Release of mentally ill people must be coordinated effort

Friday, October 19, 2018

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Dear Editor,

The Independent Commission of Investigations (INDECOM), while optimistic about the efforts to reintegrate individuals who may be mentally ill, is concerned that the intended move may exacerbate lethal confrontations with the police.

It is accepted that care at the community level is preferred, but this initiative must have the needed resources, such as sustainable development of community health services, adequately trained mental health professionals to assist police operations, and the deployment of less lethal weapons when members of the security forces are dealing with mentally ill people.

The aim of the reintegration should be to prevent, to the greatest extent possible, a migration from an institution like Bellevue into the criminal justice system or, worse, being killed or injured.

INDECOM's concern arises from the issue of police personnel using guns in confrontations with mentally ill persons. In the last year (September 2017 – 2018), 15 individuals suffering from mental illnesses were shot and either killed or injured by the police.

The social support system must be strengthened to enhance the reintegration strategy, which extends far beyond familial and community health care. It must determine how these individuals will be monitored; the preventative measures for relapse; and who within the family, community or security forces has been sufficiently (not basic) trained in de-escalation tactics against an aggressive mentally ill person, who may or may not be threatening another's right to life.

Members of the security forces frequently come in contact with mentally ill people and must be provided with the essential resources to contain any situational conflict that may arise. Currently, the police lack sufficient or appropriate less lethal devices for the restraint of mentally ill people. A taser, for example, is one such suitable alternative.

Release of mentally ill persons must be a coordinated effort which will allow for restraint from a distance and includes the minimisation of the risk of injury or death. A clear policy for the use of non-lethal measures would however need to be implemented.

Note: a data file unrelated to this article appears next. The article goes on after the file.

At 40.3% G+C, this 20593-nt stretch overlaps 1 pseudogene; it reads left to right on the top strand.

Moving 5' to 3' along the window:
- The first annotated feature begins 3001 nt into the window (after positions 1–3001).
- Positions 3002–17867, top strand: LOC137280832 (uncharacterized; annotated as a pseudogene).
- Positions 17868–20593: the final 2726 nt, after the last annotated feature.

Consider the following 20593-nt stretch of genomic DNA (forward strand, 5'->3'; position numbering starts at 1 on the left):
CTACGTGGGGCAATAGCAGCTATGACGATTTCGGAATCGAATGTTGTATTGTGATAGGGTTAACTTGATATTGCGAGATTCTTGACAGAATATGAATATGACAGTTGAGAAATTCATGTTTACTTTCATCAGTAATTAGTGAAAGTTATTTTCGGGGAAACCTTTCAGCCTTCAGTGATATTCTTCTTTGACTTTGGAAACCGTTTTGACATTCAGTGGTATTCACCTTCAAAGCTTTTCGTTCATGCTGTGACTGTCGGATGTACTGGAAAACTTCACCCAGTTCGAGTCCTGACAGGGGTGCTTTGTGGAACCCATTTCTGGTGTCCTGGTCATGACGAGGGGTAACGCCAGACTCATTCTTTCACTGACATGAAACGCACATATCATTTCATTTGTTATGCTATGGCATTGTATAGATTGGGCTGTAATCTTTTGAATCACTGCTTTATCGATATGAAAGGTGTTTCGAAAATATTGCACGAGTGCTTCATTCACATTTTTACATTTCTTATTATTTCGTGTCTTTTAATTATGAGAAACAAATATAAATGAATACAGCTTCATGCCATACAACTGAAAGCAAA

The commission, in its 2012 annual report, titled 'Safeguarding the Right to Life', wrote extensively on the issue of deinstitutionalisation of the mentally ill, best practices to adopt when dealing with the mentally ill, as well as made recommendations both to the Government and commissioner of police. The commission's third quarterly report in 2017 also addressed police tactics in dealing with mentally disturbed persons.

The recommendations to the police force was that a programme be developed “to train, refresh and monitor the memberships' appreciation of the operational policy regarding dealing with persons who are mentally ill. This could include the development of aide memoire booklet, simulation drills, and continuous liaison with mental health professionals in the division”.

The recommendations to Parliament, ministers of health and security were for the implementation of “at least two medical response teams for each region consisting of police officers with specialised training in dealing with the mentally ill and with psychiatric aides... These teams should be on call on a 24-hour basis”. It was further suggested that ongoing refresher courses for the security forces be provided on how to deal with mentally ill people.

Now more than ever, with the pending discharge of 400 patients, it is critical that a strategic approach is utilised to safeguard their right to life.


1 Dumfries Road

Kingston 10

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